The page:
Walsh v Lonsdale (1882)
- A 7 year lease was granted by Lonsdale to Walsh over a mill
- The lease agreement contained a clause allowing rent to be paid up front for 1 year upon the demand of Lonsdale
- The lease was not granted by deed, which was and still is a formal requirement of the creation of leases with duration exceeding 3 years (now section 52 of the Law of Property Act 1925)
- Londsale (the landlord/lessor) demanded a year’s rent upfront. This was not paid and so under the the now abolished remedy of distress, Lonsdale seized property belonging to Walsh to enable the recovery of rent advance
- Could Walsh stop Lonsdale from demanding the year’s rent and the seizing of his property as the lease was not formally executed?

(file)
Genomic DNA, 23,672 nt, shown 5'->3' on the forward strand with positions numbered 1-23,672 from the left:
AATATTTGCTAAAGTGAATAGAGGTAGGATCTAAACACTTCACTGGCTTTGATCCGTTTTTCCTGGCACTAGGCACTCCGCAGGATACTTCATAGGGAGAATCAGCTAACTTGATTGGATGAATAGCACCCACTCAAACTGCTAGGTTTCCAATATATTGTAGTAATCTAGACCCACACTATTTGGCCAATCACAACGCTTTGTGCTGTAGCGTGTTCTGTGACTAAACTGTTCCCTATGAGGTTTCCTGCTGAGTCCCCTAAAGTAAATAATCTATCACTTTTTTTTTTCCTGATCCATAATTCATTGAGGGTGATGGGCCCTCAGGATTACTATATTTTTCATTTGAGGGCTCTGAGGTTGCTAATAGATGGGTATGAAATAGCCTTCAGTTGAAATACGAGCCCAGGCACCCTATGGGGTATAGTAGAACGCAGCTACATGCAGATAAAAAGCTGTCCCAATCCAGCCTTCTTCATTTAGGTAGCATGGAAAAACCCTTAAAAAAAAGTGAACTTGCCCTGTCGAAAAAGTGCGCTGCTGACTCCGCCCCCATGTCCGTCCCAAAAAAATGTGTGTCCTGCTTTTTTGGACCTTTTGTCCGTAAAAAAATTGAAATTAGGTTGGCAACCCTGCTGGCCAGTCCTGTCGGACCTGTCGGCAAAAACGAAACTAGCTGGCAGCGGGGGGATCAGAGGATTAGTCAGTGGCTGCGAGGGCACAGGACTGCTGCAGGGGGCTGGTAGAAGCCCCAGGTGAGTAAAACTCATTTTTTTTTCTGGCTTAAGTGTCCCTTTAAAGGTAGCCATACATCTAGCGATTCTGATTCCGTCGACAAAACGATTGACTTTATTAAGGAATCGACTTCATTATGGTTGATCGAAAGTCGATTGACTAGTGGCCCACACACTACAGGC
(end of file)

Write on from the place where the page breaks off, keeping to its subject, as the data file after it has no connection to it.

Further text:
- The doctrine of Walsh v Lonsdale (1882) was created, allowing equity to regard as done that which ought to be done, or more simply, creating an equitable equivalent of a formally defective but otherwise legal lease
- The doctrine will only operate where the contract underlying the defective lease complies with the Law of Property (Miscellaneous Provisions) Act 1989, in that it is in writing, contains all express terms, is signed by or on behalf of all parties, provides for consideration and is specifically enforceable
Posted in Land Law Revision Notes.
This page was last updated on 3rd April 2015